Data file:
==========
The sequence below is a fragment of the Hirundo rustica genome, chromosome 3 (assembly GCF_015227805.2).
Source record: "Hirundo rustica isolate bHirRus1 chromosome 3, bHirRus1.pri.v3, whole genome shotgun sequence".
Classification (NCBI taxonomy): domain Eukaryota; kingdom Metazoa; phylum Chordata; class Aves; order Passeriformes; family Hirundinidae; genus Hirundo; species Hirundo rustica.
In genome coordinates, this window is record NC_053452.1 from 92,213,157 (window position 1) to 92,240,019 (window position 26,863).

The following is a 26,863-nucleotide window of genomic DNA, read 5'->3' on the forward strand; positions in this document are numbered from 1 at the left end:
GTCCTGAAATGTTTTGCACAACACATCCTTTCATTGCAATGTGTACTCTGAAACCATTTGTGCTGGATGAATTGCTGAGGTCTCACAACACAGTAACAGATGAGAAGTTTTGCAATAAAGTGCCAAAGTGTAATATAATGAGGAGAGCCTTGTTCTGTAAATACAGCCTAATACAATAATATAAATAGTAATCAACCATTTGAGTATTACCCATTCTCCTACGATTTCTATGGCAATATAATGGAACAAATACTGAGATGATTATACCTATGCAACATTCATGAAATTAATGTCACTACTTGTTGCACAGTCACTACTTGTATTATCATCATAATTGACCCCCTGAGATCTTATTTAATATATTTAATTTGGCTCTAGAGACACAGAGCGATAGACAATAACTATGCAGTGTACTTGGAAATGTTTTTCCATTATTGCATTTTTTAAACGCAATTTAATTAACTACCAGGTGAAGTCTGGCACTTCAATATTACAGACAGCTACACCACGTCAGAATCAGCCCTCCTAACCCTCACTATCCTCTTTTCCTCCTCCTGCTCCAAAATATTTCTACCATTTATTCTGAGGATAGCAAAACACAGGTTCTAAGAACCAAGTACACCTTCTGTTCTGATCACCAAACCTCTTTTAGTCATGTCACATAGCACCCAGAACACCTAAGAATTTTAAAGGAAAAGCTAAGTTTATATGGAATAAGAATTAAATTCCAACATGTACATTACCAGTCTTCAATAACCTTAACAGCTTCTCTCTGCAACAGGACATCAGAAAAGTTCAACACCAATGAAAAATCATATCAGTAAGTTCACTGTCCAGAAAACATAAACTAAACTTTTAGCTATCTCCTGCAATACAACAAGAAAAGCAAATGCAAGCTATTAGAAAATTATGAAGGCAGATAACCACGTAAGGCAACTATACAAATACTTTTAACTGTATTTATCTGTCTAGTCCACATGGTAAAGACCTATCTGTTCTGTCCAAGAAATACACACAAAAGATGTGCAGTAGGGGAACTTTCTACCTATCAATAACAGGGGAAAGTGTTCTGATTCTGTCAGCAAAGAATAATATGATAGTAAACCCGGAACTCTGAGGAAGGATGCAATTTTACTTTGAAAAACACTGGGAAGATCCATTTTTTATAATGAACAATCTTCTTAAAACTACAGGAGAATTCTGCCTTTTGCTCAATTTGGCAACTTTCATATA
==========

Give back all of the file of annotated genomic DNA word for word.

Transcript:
The sequence below is a fragment of the Hirundo rustica genome, chromosome 3 (assembly GCF_015227805.2).
Source record: "Hirundo rustica isolate bHirRus1 chromosome 3, bHirRus1.pri.v3, whole genome shotgun sequence".
Classification (NCBI taxonomy): domain Eukaryota; kingdom Metazoa; phylum Chordata; class Aves; order Passeriformes; family Hirundinidae; genus Hirundo; species Hirundo rustica.
In genome coordinates, this window is record NC_053452.1 from 92,213,157 (window position 1) to 92,240,019 (window position 26,863).

The following is a 26,863-nucleotide window of genomic DNA, read 5'->3' on the forward strand; positions in this document are numbered from 1 at the left end:
GTCCTGAAATGTTTTGCACAACACATCCTTTCATTGCAATGTGTACTCTGAAACCATTTGTGCTGGATGAATTGCTGAGGTCTCACAACACAGTAACAGATGAGAAGTTTTGCAATAAAGTGCCAAAGTGTAATATAATGAGGAGAGCCTTGTTCTGTAAATACAGCCTAATACAATAATATAAATAGTAATCAACCATTTGAGTATTACCCATTCTCCTACGATTTCTATGGCAATATAATGGAACAAATACTGAGATGATTATACCTATGCAACATTCATGAAATTAATGTCACTACTTGTTGCACAGTCACTACTTGTATTATCATCATAATTGACCCCCTGAGATCTTATTTAATATATTTAATTTGGCTCTAGAGACACAGAGCGATAGACAATAACTATGCAGTGTACTTGGAAATGTTTTTCCATTATTGCATTTTTTAAACGCAATTTAATTAACTACCAGGTGAAGTCTGGCACTTCAATATTACAGACAGCTACACCACGTCAGAATCAGCCCTCCTAACCCTCACTATCCTCTTTTCCTCCTCCTGCTCCAAAATATTTCTACCATTTATTCTGAGGATAGCAAAACACAGGTTCTAAGAACCAAGTACACCTTCTGTTCTGATCACCAAACCTCTTTTAGTCATGTCACATAGCACCCAGAACACCTAAGAATTTTAAAGGAAAAGCTAAGTTTATATGGAATAAGAATTAAATTCCAACATGTACATTACCAGTCTTCAATAACCTTAACAGCTTCTCTCTGCAACAGGACATCAGAAAAGTTCAACACCAATGAAAAATCATATCAGTAAGTTCACTGTCCAGAAAACATAAACTAAACTTTTAGCTATCTCCTGCAATACAACAAGAAAAGCAAATGCAAGCTATTAGAAAATTATGAAGGCAGATAACCACGTAAGGCAACTATACAAATACTTTTAACTGTATTTATCTGTCTAGTCCACATGGTAAAGACCTATCTGTTCTGTCCAAGAAATACACACAAAAGATGTGCAGTAGGGGAACTTTCTACCTATCAATAACAGGGGAAAGTGTTCTGATTCTGTCAGCAAAGAATAATATGATAGTAAACCCGGAACTCTGAGGAAGGATGCAATTTTACTTTGAAAAACACTGGGAAGATCCATTTTTTATAATGAACAATCTTCTTAAAACTACAGGAGAATTCTGCCTTTTGCTCAATTTGGCAACTTTCATATA